A Visit to the Valley of the Cuckoo Clock

Cuckoo clocks on shop wall in Triberg, Germany

Cuckoo clocks cover a wall at a shop in Triberg, Germany’s cuckoo-clock capital. The cuckoo clock has been produced in the Black Forest region since the 1730s.
PETER NEVILLE-HADLEY/Meridian Writers’ Group

FOR CENTURIES, farming families in Bavaria would pass the winter inside their solid three-storey wooden farmhouses generating extra revenue by painting the flat faces of shield-shaped clocks with elaborate patterns of flowers and fruits, and cutting the wooden cogs for their mechanisms.

They may or may not have invented the cuckoo clock (that honour possibly belongs to Bohemia in the 1600s), but by the 1730s they had embraced it. The addition of a mechanical bird that called the hour greatly boosted demand for their wares. Strolling clock-sellers walked as far as Russia, carrying their stock on their backs.

The modern-day German Clock Route, running 320 kilometres through the Black Forest, lets travellers tour some of the industry’s most important centres. At the little town of Furtwangen, once the heart of the clockmaking industry, the impressive Clock and Watch Museum exhibits early wooden mechanisms with stones for weights, and a whole wall of historic cuckoo clocks whose two-tone calls sound constantly amid displays of sundials, orreries and automata.

When the first German School of Clock-Making was founded here in 1850, there was a competition to design a new cuckoo clock to boost fading demand. The winner was the house shape familiar today, based not on farmhouses or chalets but on a signalman’s hut built for the railways that were newly beginning to penetrate the forest.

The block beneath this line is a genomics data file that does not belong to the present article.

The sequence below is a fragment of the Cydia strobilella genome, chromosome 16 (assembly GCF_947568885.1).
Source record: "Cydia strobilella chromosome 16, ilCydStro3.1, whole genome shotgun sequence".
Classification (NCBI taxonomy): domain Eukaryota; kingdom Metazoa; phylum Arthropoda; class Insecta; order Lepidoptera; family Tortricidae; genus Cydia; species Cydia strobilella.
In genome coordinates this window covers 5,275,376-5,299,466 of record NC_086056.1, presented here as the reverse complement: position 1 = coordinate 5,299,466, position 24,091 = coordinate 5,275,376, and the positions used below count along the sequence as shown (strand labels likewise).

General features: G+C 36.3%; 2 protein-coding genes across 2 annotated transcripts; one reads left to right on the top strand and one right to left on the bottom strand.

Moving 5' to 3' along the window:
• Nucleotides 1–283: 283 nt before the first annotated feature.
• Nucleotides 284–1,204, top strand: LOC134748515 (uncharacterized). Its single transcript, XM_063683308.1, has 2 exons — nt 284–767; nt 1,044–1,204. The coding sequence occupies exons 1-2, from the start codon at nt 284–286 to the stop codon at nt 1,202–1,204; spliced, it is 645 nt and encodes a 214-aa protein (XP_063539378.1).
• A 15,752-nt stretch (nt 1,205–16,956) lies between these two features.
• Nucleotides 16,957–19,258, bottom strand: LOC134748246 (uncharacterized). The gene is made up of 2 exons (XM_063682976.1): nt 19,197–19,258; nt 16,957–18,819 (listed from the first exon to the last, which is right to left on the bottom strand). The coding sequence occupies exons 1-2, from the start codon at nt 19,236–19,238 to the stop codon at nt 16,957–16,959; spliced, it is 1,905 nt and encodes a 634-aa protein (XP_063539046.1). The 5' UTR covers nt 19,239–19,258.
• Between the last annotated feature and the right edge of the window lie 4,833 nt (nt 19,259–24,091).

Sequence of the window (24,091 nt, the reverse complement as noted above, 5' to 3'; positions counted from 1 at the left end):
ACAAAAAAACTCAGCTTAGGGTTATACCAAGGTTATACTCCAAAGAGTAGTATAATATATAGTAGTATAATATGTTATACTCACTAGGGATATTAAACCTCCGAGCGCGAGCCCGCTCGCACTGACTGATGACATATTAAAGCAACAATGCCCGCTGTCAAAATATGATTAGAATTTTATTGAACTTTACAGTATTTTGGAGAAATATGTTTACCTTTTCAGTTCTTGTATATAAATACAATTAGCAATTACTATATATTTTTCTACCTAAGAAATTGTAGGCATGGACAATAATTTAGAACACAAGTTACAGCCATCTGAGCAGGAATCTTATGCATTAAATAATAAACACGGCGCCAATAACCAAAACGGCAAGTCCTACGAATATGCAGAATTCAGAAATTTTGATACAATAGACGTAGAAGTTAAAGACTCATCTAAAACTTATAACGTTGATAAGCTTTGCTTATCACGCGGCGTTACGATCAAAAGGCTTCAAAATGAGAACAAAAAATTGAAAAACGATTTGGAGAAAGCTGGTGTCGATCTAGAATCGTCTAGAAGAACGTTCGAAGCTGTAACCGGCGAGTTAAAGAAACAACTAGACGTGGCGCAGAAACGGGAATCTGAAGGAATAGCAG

A short drive along Gutach Valley to Triberg passes modern-day evidence of the 1850 design’s success in the form of farmhouses with more windows than before, designed to provide more light for expanded cuckoo-clock production.

Triberg, about 100 kilometres southeast of Stuttgart, is Germany’s cuckoo-clock capital. Its main street is lined with shops belonging to individual clockmaking families. Shelves are densely crowded with clocks, which ensures that a cuckoo calls every few seconds.

But the modern centre of clockmaking is sleepy Schonach, three kilometres away. The Chinese have made no inroads into cuckoo-clock production—all the parts are made in Bavaria and everything assembled by hand in small workshops. One here specializes in the tiny bellows that provide the twin puffs for the cuckoo’s two notes. Only the musical box mechanism incorporated in more expensive models is imported—from Switzerland.

If the new design of 1850 revolutionized the industry, in Schonach a second revolution is taking place. The showroom of Rombach and Haas has the traditional carved designs on display, but also plain, house-shaped cuckoo clocks in shocking pink, lime green and other startling colours, sometimes stencilled with forest motifs. These are clearly descendants of the traditional clock yet something brand-new. Some have “free” cuckoos perched permanently on the top of glass-fronted boxes that reveal the clock’s interior workings.

“For some years people thought we were crazy,” says Ingolf Haas, a fourth-generation clockmaker. “They became angry against us. When we exhibited somewhere people came and said, ‘You cannot do that. It is not a cuckoo clock.’”

Despite the outrage, Haas’ striking designs were widely copied and now make up 80 percent of his business and 20 percent of the cuckoo clock industry’s production as a whole.



For more information on the German Clock Museum visit its website at

For information on travel in Bavaria visit the Bayern Tourismus Marketing website at

For information on travel in Germany, including the German Clock Route, visit the German National Tourist Board website at